So that’s how it happens


I’m not quite sure I understood what it all meant at the time, but I was soon to find out. I was 9 years old when my parents set me and my other two siblings down to explain that a fourth child would join our family in a few months.

How did this happen, I wondered. Do babies really come from a stork? Where’s it going to sleep? Do I have to share my toys with it? Will it be a boy or a girl?

Although I’m not exactly sure, I think the development was about as surprising to my parents as it was to my siblings and I. But we took in stride and in the process learned some real life lessons.

Over the years my mother has had a good laugh from time to time reminding us about some of the questions we asked as the process progressed.

For instance, she says that one time when we were discussing what was to come that I looked at her quizzically and asked, “So what if it doesn’t like macaroni and cheese?”

I don’t remember the answer, but I assume we were discussing what preborns eat. And, since macaroni and cheese was my favorite food at the time, it must have seemed like a reasonable question to me.

Mom says my brother closest in age to me once asked if the baby had a pillow down there to put its head on. That one seems pretty reasonable, too. I mean, when you’re 8 or so like he was, and you’re trying to figure things out, you’d have to assume it’s pretty dark down there where the baby is hanging out. Since it’s dark, it would seem to be a logical assumption that the baby sleeps a lot. So why wouldn’t a youngster wonder if there was a pillow?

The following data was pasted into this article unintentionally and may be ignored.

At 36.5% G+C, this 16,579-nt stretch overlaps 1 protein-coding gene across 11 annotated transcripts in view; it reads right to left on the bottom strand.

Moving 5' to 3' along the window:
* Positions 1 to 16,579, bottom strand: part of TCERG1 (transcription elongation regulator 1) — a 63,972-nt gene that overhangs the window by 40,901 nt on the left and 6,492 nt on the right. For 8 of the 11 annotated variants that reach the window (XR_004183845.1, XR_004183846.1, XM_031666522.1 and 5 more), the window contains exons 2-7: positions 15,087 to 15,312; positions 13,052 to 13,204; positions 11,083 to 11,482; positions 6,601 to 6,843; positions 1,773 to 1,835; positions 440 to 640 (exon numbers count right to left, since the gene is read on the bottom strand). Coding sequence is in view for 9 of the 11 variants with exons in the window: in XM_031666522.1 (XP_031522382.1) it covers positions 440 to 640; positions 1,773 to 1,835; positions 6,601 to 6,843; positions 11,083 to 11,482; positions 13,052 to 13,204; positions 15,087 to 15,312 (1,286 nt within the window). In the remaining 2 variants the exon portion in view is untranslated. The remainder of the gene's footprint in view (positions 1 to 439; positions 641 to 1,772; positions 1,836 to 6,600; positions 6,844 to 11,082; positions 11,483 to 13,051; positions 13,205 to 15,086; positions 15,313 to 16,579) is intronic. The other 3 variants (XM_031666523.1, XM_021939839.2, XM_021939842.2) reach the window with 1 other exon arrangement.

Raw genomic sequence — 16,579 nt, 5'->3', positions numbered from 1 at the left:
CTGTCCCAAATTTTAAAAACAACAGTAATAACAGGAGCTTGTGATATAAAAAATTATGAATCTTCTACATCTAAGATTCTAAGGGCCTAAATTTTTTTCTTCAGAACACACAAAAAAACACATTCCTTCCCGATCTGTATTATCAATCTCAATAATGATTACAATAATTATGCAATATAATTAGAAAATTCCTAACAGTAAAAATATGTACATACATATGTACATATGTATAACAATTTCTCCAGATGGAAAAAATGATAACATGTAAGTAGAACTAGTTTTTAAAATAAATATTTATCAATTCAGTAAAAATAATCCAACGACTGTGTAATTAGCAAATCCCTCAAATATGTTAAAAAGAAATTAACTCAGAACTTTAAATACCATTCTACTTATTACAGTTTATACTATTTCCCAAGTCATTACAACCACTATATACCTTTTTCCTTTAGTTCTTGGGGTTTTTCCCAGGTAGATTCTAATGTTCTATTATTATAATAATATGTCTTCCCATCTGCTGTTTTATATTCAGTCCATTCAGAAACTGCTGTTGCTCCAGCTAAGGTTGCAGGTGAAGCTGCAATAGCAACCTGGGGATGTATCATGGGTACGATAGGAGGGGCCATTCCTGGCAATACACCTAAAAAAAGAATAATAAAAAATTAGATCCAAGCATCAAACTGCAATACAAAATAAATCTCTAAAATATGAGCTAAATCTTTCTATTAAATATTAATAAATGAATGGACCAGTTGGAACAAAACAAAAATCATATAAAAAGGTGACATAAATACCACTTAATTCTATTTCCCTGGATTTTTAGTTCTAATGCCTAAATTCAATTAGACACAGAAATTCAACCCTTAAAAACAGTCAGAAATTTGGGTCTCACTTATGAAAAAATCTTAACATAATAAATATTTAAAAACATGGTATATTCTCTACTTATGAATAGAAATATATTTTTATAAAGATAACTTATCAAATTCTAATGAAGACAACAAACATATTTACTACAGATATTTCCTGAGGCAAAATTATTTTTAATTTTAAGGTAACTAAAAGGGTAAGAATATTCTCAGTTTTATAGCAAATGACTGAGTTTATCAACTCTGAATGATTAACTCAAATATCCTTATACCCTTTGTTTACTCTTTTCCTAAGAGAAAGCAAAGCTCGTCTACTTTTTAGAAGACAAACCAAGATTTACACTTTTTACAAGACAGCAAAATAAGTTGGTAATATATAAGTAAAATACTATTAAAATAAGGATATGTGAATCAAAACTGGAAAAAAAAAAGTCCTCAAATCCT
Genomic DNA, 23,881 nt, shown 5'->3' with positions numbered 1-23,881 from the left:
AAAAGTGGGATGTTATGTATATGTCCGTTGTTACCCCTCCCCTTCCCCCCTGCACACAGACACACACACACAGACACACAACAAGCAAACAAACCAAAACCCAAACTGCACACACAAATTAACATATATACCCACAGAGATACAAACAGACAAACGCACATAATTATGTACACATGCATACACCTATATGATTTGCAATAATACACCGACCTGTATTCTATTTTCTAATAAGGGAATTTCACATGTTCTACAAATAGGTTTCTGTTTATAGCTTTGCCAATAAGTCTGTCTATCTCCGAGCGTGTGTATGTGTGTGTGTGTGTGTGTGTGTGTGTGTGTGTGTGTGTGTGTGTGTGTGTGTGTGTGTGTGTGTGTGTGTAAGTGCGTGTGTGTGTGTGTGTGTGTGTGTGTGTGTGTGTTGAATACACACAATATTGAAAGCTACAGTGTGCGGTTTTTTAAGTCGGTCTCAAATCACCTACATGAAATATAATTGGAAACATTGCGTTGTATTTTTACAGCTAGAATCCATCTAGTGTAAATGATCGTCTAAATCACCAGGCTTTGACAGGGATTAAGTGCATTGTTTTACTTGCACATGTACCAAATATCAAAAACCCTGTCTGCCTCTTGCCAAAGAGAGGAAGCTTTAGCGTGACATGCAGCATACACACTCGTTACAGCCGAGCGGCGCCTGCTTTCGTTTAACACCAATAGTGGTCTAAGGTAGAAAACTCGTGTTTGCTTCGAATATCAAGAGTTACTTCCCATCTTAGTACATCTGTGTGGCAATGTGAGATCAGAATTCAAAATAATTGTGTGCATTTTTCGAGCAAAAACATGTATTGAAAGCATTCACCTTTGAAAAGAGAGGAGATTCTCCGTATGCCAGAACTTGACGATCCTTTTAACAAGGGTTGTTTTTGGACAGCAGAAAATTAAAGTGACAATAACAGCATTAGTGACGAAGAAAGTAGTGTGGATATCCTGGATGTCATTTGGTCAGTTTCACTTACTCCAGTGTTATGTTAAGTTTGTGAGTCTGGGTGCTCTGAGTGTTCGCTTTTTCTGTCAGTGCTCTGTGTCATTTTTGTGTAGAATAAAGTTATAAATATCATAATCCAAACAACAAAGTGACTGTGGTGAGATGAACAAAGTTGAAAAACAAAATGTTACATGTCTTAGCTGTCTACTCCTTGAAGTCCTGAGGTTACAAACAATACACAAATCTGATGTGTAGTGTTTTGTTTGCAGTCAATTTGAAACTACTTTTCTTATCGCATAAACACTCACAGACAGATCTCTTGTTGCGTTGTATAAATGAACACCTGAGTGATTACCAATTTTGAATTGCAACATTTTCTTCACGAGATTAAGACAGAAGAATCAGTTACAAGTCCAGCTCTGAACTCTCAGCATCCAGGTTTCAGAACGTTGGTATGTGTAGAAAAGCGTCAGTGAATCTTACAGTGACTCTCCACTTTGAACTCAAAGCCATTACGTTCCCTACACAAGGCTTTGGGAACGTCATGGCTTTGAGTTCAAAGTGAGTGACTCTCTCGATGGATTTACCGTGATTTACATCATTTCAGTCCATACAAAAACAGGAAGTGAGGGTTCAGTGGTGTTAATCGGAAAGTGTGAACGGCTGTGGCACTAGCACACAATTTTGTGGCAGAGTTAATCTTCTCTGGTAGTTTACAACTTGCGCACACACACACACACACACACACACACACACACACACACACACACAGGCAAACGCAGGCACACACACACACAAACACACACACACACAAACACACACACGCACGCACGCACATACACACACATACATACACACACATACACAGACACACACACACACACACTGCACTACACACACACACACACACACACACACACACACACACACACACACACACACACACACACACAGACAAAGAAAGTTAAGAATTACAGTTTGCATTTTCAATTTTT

No doubt because of some of those questions, it was around that time that my mother decided she should explain to us exactly how babies are made. I remember it like it was yesterday, probably for two reasons – because I’d never heard of anything even remotely so outlandish, and because I knew my mother wouldn’t lie.

My brother and I were on the bed we shared, probably getting ready for bedtime prayers, when mom came in and told us she wanted to talk to us about something. She was very matter-of-fact, explaining in short but complete detail exactly how babies are made when a husband and wife love each other. It was rather shocking, and while I’m certain I was thinking – What? Wait a minute! Really? – I was too busy processing what I’d just been told to ask questions.

Over the years I always thought that after the initial shock I figured it all out pretty quick, while my brother was a bit confused. But I asked mom about it just the other day and she said it took several minutes for it to sink in for both of us.

She also said it was a really tough thing to explain.

I know it was, but I also know it was something I came to appreciate more than she will probably ever know.

It’s around those elementary school days that such topics start popping up among young boys at recess, lunch or whenever. I remember it happening one day on the school playground clear as a bell. One boy was saying it happened one way, another had another explanation, and the loudest one of all said babies comes out of a mother’s backside.

I wanted to tell them they were all wrong, and explain why. But then I would have had to tell them where I learned such things, and that wouldn’t have been cool, so I kept my mouth shut.

That episode educated me a little more. I learned it’s probably not a good idea to believe the loudmouths and know-it-alls. And I learned that my mother was special for taking the trouble to explain something that several other parents obviously had not.

My mom said that a few years later she explained the whole thing to my sister, who is more than four years my junior. Mom said my sister let her explain the whole thing, then she told mom that she already knew, but she wanted to make sure that what she thought she knew was accurate.

When my own sons got to a certain age my wife and I tried to sit them down and have the birds and bees talk. They said they already knew, and they were quite adamant about it. A couple questions reassured it. Thank goodness.

Reach Jeff Gilliland at 937-402-2522 or on Twitter @13gillilandj.

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